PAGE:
Today we chat with long time OpenStreetMap contributor Richard Weait about the upcoming OpenStreetMap Foundation Board elections. 

1. Who are you and what do you do? What got you into OSM?

Maps have interested me since childhood. I’ve been using Free Software / Libre Software, Open Source Software (F/LOSS) and advocating it for many years. When I discovered the intersection of maps and F/LOSS, I was hooked. I don’t recall exactly what it was that made me aware of OpenStreetMap for the first time. It may have been an article on Slashdot. That was in 2006.

Since then I’ve been mapping my neighbourhood and spreading the word about OpenStreetMap. I hosted the first mapping parties in North America, and have spoken at events to raise awareness of OpenStreetMap. I’ve written some tutorials and articles about OpenStreetMap.

2. What is the OSMF, why (and how) should people join, what does the board do?

The OSMF is the OpenStreetMap Foundation, the international not-for-profit, company that supports the OpenStreetMap project. The Foundation owns the key servers, and things like OpenStreetMap trade marks. It can be helpful for a project like OpenStreetMap to have a foundation hold these resources as a way to increase project stability over time.

Individuals may join the OpenStreetMap Foundation as a way of showing their support of and interest in the OpenStreetMap project. Their membership fees help defray the expenses of the Foundation. Of course a company is nothing without people. The membership elect a Board of Directors to represent the membership and guide the Foundation in their support of the OpenStreetMap project.

While the OpenStreetMap Foundation Board take a general oversight role, the Foundation also operate Working Groups that take a more-active role in supporting OpenStreetMap. Separate Working Groups address matters such as server maintenance, legal matters, conference planning, communications, and disputes. Like board members, Working Group members are volunteers.

To sum up, the OpenStreetMap Foundation removes barriers to participating in and improving the OpenStreetMap project.

3. What’s the relationship between country orgs and the OSMF?

There is a plan to create formal agreement of the relationship between local chapters and the OpenStreetMap Foundation. So far as I know, there is no formal relationship at this time.

I’m generally not a fan of local chapters. I see a risk of needless duplication of effort for little benefit to the greater OpenStreetMap project. In the best case, a local chapter may divert volunteers who could serve the larger community by volunteering for the Foundation instead.

I am a fan of local groups of OpenStreetMap enthusiasts. Local mappers who can meet regularly can serve as an in-person help desk for those curious about OpenStreetMap. Those groups are ubiquitous in Germany and I’d like to see them get traction in more North American cities and towns.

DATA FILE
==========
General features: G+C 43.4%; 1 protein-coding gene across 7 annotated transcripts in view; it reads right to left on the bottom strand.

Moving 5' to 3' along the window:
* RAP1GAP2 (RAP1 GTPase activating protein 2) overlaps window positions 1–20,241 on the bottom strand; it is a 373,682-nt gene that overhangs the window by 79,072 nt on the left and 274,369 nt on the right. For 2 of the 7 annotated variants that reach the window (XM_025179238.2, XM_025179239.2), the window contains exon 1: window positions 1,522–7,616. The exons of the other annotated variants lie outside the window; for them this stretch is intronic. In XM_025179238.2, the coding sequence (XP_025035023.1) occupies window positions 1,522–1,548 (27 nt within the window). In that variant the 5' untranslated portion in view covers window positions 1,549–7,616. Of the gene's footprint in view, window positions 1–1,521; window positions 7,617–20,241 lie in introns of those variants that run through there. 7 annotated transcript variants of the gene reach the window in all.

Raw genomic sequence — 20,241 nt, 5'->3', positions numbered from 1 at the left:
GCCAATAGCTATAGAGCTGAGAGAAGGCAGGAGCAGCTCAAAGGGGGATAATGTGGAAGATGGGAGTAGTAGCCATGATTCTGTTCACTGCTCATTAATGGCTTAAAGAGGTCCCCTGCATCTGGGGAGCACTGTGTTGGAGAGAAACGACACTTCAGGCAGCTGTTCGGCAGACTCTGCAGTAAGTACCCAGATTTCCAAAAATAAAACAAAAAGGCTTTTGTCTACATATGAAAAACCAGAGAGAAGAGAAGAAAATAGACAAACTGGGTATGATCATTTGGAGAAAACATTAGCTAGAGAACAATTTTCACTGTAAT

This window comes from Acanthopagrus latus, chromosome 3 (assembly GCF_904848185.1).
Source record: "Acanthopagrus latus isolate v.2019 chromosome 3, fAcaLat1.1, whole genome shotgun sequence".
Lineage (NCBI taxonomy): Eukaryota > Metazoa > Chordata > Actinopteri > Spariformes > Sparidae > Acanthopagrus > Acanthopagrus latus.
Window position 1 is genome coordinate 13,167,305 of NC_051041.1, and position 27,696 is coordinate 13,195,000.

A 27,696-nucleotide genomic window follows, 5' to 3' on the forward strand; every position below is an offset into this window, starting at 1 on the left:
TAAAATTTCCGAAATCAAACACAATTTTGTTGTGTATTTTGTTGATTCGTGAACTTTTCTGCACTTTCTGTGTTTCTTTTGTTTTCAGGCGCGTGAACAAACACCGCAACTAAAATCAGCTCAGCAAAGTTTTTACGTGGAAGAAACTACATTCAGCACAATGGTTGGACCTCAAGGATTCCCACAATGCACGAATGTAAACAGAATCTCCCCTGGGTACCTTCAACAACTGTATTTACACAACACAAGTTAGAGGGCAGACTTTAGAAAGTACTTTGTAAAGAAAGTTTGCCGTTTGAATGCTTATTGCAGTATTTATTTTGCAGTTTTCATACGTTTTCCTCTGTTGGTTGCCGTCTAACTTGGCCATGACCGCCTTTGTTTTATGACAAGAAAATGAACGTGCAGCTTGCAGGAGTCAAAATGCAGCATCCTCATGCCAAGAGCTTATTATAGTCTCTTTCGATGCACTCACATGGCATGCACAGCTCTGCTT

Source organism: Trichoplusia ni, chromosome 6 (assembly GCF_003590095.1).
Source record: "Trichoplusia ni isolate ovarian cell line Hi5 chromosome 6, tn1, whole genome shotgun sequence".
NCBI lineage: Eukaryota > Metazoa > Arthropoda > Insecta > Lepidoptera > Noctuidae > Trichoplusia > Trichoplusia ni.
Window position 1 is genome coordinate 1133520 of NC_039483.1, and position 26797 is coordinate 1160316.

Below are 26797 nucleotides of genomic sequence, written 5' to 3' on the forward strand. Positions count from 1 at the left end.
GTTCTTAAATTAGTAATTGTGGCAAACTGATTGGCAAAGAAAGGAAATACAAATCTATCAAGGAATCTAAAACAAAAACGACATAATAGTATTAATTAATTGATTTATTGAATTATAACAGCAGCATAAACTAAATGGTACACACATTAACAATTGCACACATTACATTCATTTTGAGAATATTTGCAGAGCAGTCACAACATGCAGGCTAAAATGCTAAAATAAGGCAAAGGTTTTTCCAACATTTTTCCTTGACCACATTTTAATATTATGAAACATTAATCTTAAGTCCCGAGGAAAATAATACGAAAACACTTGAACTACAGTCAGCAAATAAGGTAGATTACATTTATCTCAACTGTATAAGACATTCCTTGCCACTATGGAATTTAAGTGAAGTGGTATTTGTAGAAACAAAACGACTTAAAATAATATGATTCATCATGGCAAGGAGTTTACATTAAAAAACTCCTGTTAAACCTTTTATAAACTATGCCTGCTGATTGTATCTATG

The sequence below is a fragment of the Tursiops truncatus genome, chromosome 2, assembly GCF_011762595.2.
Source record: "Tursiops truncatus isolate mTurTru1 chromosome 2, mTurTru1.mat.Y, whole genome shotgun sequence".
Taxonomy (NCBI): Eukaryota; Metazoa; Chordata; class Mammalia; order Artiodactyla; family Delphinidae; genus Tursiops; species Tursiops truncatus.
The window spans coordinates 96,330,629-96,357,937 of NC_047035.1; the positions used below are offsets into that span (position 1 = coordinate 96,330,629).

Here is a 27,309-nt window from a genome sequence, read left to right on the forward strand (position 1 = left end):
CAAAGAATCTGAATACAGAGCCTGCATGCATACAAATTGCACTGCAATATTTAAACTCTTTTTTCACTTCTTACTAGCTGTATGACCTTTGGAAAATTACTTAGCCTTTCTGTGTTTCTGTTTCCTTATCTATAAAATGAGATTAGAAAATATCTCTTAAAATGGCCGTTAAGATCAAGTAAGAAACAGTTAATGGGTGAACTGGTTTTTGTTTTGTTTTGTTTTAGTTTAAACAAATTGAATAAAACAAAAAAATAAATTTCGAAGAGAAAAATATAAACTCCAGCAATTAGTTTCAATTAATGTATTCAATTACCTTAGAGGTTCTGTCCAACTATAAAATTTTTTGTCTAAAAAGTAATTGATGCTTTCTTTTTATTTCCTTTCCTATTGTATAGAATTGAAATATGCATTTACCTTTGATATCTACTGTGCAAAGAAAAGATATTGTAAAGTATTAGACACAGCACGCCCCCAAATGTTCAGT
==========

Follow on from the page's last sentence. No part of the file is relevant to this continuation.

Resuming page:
4. Why should someone run for the board?

A person should present themselves as a candidate for the Board if they are passionate about improving OpenStreetMap on behalf of the wider OpenStreetMap community.

They should be able to work with others, to improve OpenStreetMap, in a collective, institutional way. They should understand the basics of the most important aspects of OpenStreetMap, and bring important skills, perspectives and abilities to the board.

5. Any final thoughts on the board and the election process?

Join the OpenStreetMap Foundation to show your support and participate in the election to the board. Hey make a nice donation to the Foundation as well.

Put yourself forward as a candidate for the Board.

The election to the Board will use STV, a form of ranked ballot, this year. I’m looking forward to learning more about that as I haven’t run into ranked ballots before.

There may be some in the OpenStreetMap community who wish to serve the broader OpenStreetMap community but who are concerned about not having enough time to serve as a board member. Others might not relish the idea of having to stand for election and being rejected. I think that committee work, through the OpenStreetMap Foundation Working Groups, would be of interest to those people.

6. Our standard question: OSM recently celebrated it’s 10th birthday, where do you think the project will be in 10 year’s time?

I’ve hosted local celebrations for the OpenStreetMap birthday for several years. I hope that in ten years I’ll have extended that streak.

Where will the project be? It will be the best I can make it. It will be the best we all can make it.

Thanks Richard, for you answers and all our work on OpenStreetMap over the years. For those who want to learn more about Richard and his projects around OSM, check out his personal site. And many thanks to everyone who has donated their time and efforts to the OSMF over the years. Hopefully we’ll have some great candidates to chose from for the election

You can see all the Open Geo interviews here. If you are or know of someone we should interview, please get in touch, we’re always looking to promote people doing interesting things with open geo data.